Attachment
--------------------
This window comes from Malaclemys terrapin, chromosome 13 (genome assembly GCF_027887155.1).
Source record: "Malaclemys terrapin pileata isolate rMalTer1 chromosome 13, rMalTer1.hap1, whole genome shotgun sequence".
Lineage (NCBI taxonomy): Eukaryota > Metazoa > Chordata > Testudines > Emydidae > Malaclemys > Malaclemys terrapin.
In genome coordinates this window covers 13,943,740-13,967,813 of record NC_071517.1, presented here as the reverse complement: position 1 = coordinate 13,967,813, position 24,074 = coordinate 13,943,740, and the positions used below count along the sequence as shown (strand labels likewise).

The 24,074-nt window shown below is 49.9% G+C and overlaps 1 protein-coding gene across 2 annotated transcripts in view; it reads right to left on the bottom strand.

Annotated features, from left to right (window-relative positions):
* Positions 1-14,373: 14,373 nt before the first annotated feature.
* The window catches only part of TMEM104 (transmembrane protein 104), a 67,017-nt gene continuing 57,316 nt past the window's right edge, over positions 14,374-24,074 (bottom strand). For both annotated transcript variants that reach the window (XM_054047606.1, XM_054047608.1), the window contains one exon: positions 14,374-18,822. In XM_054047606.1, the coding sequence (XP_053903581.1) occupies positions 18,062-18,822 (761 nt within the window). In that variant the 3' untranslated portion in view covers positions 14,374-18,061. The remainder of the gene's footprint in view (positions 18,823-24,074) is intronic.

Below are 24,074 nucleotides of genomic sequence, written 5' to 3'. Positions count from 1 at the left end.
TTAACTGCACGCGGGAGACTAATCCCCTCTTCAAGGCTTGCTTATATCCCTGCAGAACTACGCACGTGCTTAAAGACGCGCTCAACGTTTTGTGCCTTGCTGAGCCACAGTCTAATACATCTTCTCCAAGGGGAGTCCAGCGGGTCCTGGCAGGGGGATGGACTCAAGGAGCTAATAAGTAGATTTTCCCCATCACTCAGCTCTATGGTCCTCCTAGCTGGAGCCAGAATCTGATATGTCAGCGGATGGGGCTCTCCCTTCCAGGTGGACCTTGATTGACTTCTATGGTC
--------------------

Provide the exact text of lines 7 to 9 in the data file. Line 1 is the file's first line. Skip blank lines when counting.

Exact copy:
* Positions 1-14,373: 14,373 nt before the first annotated feature.
* The window catches only part of TMEM104 (transmembrane protein 104), a 67,017-nt gene continuing 57,316 nt past the window's right edge, over positions 14,374-24,074 (bottom strand). For both annotated transcript variants that reach the window (XM_054047606.1, XM_054047608.1), the window contains one exon: positions 14,374-18,822. In XM_054047606.1, the coding sequence (XP_053903581.1) occupies positions 18,062-18,822 (761 nt within the window). In that variant the 3' untranslated portion in view covers positions 14,374-18,061. The remainder of the gene's footprint in view (positions 18,823-24,074) is intronic.

Below are 24,074 nucleotides of genomic sequence, written 5' to 3'. Positions count from 1 at the left end.